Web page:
Wednesday, June 13, 2012


I'm closer to walking away than I have been all year. And there's one day left.

Reason one: some people are just mean.

Well yeah, people are always going to be jerks. People are always going to say and do cruel things with the intention to hurt you. And they will hurt you, seemingly with relish. The old sayings tell you to kill 'em with kindness, that honey catches more flies. Sometimes, though, honey doesn't work, and reflexively you reach for the flyswatter. You and everybody else that kid has dealt with for the last sixteen years. All you can really do is not let it phase you, roll with the punches. Don't blink. What a shock to have those blows casually ignored. Sometimes enough of a shock to challenge a belief, and enough times and you may start to see a shift in behavior. Not always, not every day. But maybe.

Reason two: some people are just lazy

This one gets me. I hear my staff and faculty toss it around like it's something a kid actively participates in, like an extracurricular. I  was a smart, capable kid. I was engaged. And damn was I lazy. It's so easy to forget how hard it is to be a teenager. Increasing responsibilities, plus all those hormones? It's only natural to shut down, or to do the bare minimum. To avoid. To hide. To complain. That was me. Hell, that's still me sometimes, and most people would agree that I did all right (in high school and since). The primary difference? My kids here at school have a fraction of the support I did. How can I abandon them too?

Reason three: Some people can't be fixed.

This is true, but not the way you might think. It's a fact of life. People will always think there is something inherently wrong with others. People who are different need to be fixed. People who are this or that, people who are angry or lazy, something is wrong with them. No. Something is wrong with you, me, the system, the world, that a kid can grow up with so much hate in her heart or so much weight on his shoulders. What's wrong is me, thinking I can change them. They may be broken, but that doesn't mean there is something wrong with them. There is so much right that I've been privileged to see this year. The angry girl channeling her aggression to challenge an injustice; the frustrated boy sticking with it, his pain visible, exposed by a simple algebraic equation; the spaz with a heart of gold showing me what it means to live in the moment (consequences be damned). There is nothing wrong with these kids except that they've always been told that there's something wrong with them. And I've told them that too, in my own moments of frustration, in my own moments of anger. And for that, I feel a deep sadness. Could I have done better, acted differently when faced with challenges, earned their trust, their respect? Probably. But in this moment, feeling pretty vulnerable as I mentally prepare for my last day, I can't change the past, I can't think about the things about myself that I want to fix. Because there's nothing wrong with me either.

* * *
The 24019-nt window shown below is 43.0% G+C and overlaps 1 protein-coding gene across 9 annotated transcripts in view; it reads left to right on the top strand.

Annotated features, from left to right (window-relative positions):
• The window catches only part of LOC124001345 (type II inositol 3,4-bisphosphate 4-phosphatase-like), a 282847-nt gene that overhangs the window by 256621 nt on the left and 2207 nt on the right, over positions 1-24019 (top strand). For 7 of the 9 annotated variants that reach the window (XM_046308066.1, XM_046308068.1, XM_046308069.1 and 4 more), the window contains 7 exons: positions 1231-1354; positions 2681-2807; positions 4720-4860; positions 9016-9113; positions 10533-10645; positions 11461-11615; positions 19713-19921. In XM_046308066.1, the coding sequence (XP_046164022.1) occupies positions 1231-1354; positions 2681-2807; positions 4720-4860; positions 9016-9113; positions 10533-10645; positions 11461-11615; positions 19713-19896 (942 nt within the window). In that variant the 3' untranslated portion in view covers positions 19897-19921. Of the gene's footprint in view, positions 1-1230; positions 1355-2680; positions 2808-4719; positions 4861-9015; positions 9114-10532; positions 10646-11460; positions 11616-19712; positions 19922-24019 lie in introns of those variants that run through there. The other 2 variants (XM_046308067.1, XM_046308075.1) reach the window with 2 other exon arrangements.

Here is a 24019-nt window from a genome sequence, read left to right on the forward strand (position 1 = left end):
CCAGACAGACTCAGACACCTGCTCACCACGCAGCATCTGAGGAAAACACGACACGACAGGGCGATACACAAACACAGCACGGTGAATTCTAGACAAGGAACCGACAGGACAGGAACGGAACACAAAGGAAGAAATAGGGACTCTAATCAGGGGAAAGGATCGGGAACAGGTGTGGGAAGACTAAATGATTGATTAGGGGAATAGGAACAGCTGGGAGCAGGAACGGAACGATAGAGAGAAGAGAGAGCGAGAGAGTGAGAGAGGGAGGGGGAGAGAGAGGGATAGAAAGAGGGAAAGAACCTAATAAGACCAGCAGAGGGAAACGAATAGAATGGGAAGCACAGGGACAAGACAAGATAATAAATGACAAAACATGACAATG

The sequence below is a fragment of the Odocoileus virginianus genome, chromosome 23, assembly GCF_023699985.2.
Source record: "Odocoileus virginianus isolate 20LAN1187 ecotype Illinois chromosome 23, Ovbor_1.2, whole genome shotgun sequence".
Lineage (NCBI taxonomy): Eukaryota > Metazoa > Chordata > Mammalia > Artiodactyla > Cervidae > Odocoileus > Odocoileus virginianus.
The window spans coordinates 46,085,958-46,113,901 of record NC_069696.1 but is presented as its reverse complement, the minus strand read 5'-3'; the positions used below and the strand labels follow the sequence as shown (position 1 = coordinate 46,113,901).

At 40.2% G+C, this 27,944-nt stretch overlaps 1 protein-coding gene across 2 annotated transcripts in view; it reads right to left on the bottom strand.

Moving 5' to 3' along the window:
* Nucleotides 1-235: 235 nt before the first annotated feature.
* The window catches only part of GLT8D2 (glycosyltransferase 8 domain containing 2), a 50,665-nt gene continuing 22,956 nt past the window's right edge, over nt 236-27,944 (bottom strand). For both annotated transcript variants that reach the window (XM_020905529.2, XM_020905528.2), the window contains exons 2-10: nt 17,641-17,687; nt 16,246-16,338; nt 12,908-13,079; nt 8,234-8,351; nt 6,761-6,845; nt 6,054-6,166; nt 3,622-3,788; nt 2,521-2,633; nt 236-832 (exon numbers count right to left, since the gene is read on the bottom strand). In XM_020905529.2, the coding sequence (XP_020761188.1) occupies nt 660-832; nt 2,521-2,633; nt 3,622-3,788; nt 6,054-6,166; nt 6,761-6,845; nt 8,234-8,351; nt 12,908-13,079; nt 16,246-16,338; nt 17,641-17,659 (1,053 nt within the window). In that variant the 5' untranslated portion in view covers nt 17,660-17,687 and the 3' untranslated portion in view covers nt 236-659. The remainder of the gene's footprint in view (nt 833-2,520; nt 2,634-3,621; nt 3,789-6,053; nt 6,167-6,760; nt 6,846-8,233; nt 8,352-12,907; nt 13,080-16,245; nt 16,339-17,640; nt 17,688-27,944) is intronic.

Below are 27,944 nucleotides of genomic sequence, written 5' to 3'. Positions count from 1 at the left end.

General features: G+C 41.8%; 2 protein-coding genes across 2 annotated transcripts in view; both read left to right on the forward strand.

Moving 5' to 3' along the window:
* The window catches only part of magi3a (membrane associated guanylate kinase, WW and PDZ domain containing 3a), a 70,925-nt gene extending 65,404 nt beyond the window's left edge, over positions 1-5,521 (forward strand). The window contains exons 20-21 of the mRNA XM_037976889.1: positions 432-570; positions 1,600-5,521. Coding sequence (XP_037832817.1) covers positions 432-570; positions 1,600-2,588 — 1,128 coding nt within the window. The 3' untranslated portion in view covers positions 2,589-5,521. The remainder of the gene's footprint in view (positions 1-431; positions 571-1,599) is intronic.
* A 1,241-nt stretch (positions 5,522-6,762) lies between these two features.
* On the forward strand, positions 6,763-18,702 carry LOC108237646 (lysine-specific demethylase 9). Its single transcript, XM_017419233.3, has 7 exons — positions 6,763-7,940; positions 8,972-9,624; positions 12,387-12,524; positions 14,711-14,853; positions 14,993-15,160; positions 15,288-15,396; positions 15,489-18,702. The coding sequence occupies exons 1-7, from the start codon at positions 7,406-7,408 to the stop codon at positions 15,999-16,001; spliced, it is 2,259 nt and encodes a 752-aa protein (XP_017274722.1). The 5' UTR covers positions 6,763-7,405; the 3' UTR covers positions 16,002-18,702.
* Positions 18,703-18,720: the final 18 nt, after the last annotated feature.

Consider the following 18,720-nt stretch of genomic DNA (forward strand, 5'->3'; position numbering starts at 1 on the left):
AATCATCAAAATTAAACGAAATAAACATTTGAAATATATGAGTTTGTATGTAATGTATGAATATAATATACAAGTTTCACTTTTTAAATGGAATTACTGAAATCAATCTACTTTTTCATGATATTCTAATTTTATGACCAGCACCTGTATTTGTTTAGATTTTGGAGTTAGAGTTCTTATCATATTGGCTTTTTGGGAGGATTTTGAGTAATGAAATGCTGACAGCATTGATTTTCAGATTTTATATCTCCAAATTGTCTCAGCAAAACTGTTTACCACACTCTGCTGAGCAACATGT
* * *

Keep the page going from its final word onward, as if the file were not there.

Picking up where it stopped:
Friday, June 1, 2012

caution: wet paint

When I was younger, I was cast as the kid Tom Sawyer hoodwinks into whitewashing a picket fence in a stage version of Twain's classic novel. It was a small part, and I'm pretty sure I had to wear overalls (not a good look for me), but playing the good-natured fool was pleasant enough. Why does this memory arise now, more than ten years later? Because yesterday, I spent three hours whitewashing our school's chicken coop, by myself, juvenile hooligans nowhere to be found. It was actually supremely pleasant working in the sunshine, despite how ill prepared I seemed to be, painting a whole gallon of primer with a two-inch wide brush. But it seems to be a fitting metaphor as our school year draws to a close.

See, what I've discovered in the months since my last blog post (sorry) is that the most fulfilling work I've done here is the behind-the-scenes, thankless work. Hear me out on this one. Our year has been tumultuous at best, but somehow we've managed to find ourselves ten days out, overwhelmed and exhausted but bolstered by high hopes for next year. Optimism for the big projects to come is tempered with the hesitant cynicism that has overtaken the glass-half-full worldview I'm used to. But doing what I can do, what needs to be done, knowing that the coat of white paint I've applied will become a blank canvas for next week or next year - and that the white won't show through after the project is complete - that gives me a sense of accomplishment that is a combination of the satisfaction of an afternoon's work and the pride I feel having dedicated my time and energy to this place for the small amount of time I've been here.

"I guess I'll do what I can," a student said to me while working on a project yesterday afternoon. Yes. Yes, I said. Always do what you can.